You may have heard that droughts are being declared in Utah. You may have even heard it from me, given my several recent articles about water conservation options. Yup, it’s another article about water conservation. This time, I want to talk about landscaping features that reduce your water consumption by eliminating the need for watering. Recently, CV Lawn King, a landscaping company that does work in Cache Valley, Bear Lake, and Box Elder County, did some work for Cherry Peak that touched on the subject. We asked them what sorts of options were available.
1. Rock Walls and Steps
The great thing about rocks is that they don’t need water. In fact, too much water is actually bad for rocks because it can cause erosion, weathering, and attract moss. Rock walls make a great visual feature for your landscape by creating something unique to attract the eye. Additionally, building a rock wall and using gravel around the base creates an area where no water is needed to keep it in good shape. Rock steps can also be used along inclines to reduce required watering.
2. Rock Gardens
The great thing about rocks is that they don’t need . . . oh, wait, I just said that. You know how else you can use rocks? For gardens. You’ve probably heard of the traditional Japanese rock garden. This option can create a visually appealing feature in your landscape that does not need to be watered at all. Japanese rock gardens aren’t the only style, however. Rock gardens can also be built into slopes to create a natural rocky mountainside look. Burying small boulders halfway in the soil makes them look natural and also holds the soil in place. Fill in the gaps with medium-sized and small rocks, while leaving small spaces for native, drought resistant plants to create a natural looking terrain. It stands out from the rest of the yard, looks good, and costs nothing in watering.
3. Grass Replacements
Another thing that CV Lawn King combined with rock steps to create a good looking feature is bark and mulch in place of grass. Combined with the rock steps, it creates an appealing feature that directs traffic and needs no water. Bark and mulch also work great as a grass replacement for landscapes that use decorative plants. They hold water just as good as soil, have nutrients plants need, and, unlike grass, don’t suck up all that water for themselves.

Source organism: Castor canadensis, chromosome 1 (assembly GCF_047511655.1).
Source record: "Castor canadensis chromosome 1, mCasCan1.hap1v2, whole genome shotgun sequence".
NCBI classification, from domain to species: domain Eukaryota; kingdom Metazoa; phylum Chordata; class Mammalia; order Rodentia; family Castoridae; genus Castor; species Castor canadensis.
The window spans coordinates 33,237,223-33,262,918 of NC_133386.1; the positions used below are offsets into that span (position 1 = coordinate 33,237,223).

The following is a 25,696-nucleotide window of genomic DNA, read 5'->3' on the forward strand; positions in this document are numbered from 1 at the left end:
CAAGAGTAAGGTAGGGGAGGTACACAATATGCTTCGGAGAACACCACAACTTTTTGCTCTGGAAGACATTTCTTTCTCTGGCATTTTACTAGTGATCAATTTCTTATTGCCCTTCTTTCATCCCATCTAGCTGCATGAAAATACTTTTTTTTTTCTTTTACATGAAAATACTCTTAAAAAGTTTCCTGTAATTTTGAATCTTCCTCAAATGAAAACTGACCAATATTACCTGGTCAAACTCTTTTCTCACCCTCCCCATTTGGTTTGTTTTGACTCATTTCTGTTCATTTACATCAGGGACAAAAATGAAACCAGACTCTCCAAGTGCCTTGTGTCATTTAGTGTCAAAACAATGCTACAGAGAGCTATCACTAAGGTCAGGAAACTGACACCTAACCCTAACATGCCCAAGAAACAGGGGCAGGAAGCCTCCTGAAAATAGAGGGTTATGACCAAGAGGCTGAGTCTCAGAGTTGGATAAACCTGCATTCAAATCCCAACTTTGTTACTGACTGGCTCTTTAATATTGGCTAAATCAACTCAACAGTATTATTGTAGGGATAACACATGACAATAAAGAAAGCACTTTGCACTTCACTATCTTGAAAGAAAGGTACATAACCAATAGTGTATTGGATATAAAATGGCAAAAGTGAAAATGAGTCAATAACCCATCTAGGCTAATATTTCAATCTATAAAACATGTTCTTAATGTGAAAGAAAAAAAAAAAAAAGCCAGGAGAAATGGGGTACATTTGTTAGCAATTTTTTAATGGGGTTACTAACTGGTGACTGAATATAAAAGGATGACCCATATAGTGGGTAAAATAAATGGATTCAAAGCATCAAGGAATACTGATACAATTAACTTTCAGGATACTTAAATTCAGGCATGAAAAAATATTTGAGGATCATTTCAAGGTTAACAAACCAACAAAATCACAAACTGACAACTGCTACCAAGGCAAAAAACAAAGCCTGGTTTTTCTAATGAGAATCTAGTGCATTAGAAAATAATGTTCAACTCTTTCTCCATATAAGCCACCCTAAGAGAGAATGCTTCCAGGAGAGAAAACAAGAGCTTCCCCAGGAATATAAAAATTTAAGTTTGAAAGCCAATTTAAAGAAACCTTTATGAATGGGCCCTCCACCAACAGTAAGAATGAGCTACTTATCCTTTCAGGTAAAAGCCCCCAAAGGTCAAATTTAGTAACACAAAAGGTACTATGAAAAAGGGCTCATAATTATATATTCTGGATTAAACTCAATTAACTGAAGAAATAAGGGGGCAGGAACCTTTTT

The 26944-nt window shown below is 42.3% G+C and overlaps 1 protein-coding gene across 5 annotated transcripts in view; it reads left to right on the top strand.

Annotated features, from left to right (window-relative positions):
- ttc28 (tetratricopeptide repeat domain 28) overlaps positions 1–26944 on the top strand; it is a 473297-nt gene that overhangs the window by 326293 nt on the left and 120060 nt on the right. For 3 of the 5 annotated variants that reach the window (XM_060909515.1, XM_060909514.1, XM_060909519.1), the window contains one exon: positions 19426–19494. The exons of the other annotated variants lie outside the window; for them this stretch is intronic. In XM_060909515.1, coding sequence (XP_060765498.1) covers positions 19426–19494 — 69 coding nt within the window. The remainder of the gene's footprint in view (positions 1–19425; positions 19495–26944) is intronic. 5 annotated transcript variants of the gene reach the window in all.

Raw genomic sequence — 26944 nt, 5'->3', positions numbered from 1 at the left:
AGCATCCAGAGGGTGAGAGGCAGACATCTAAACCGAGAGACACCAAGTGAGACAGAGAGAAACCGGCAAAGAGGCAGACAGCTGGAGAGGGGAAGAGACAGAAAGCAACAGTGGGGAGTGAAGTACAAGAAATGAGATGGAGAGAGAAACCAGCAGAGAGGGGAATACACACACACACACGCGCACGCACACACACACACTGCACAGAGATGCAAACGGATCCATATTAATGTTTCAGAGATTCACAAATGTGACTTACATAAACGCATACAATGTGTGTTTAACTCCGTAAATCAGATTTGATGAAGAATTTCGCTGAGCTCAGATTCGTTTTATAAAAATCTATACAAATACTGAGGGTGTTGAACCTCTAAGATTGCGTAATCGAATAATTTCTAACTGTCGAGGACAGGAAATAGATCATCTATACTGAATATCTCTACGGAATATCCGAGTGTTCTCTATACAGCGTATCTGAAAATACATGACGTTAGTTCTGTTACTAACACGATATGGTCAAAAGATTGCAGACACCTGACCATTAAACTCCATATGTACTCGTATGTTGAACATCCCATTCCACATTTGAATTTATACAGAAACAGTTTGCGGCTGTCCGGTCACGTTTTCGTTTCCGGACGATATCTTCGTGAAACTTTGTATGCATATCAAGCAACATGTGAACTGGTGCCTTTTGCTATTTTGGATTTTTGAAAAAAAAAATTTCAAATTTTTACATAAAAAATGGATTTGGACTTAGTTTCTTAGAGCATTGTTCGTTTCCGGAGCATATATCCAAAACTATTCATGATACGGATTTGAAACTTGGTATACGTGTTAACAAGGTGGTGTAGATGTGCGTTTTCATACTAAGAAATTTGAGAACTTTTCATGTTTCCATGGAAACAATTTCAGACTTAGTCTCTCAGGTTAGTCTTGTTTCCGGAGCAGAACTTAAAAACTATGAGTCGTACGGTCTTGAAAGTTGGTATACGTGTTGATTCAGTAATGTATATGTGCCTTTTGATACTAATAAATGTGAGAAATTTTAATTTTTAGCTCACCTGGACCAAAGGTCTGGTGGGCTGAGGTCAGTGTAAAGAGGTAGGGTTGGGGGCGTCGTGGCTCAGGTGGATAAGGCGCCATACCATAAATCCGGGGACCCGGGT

Another alternative to grass is a gravel yard. Similar to a rock garden, a gravel yard can mix and match the wide variety of colors gravel comes in to create unique designs and pathways. No water is needed at all to maintain it!
4. Expanded Patio and Outbuildings
How big is your patio? Well, as the King of All The Cosmos once said, “It must be bigger!” Increasing the size of your patio reduces the amount of lawn you need to water. As a bonus, it also gives you a bigger space to entertain guests. What’s not to love? You can also reduce the amount of lawn space by adding outbuildings, like sheds. A well-made shed designed to match the style of your house and yard can be made into an aesthetically appealing feature of your landscape that serves the dual purpose of giving you extra storage for your possessions.
The Importance of Water Conservation in Landscaping
Our water problems aren’t going away any time soon. Utah has always been a desert. As the population grows, the already limited water supply is going to become more limited. The climate shows no signs of stopping its trend towards hotter and drier summers for us, either. While we can’t predict what future years will be for our weather, we can take steps to improve our water use. Water conservation can be achieved, whether by radically altering our lawns, or just making small adjustments to reduce the amount of water-hogging grass our lawns use with low-water landscaping features. There’s no need to make a whole bunch of radical changes all at once, either. You can save money by making small alterations to areas of your landscape over time. This lets you improve your water use without breaking the bank, saving you money all around.
And with the direction things are taking, these are options we need to consider if we’re going to be responsible with our limited water supply in this state.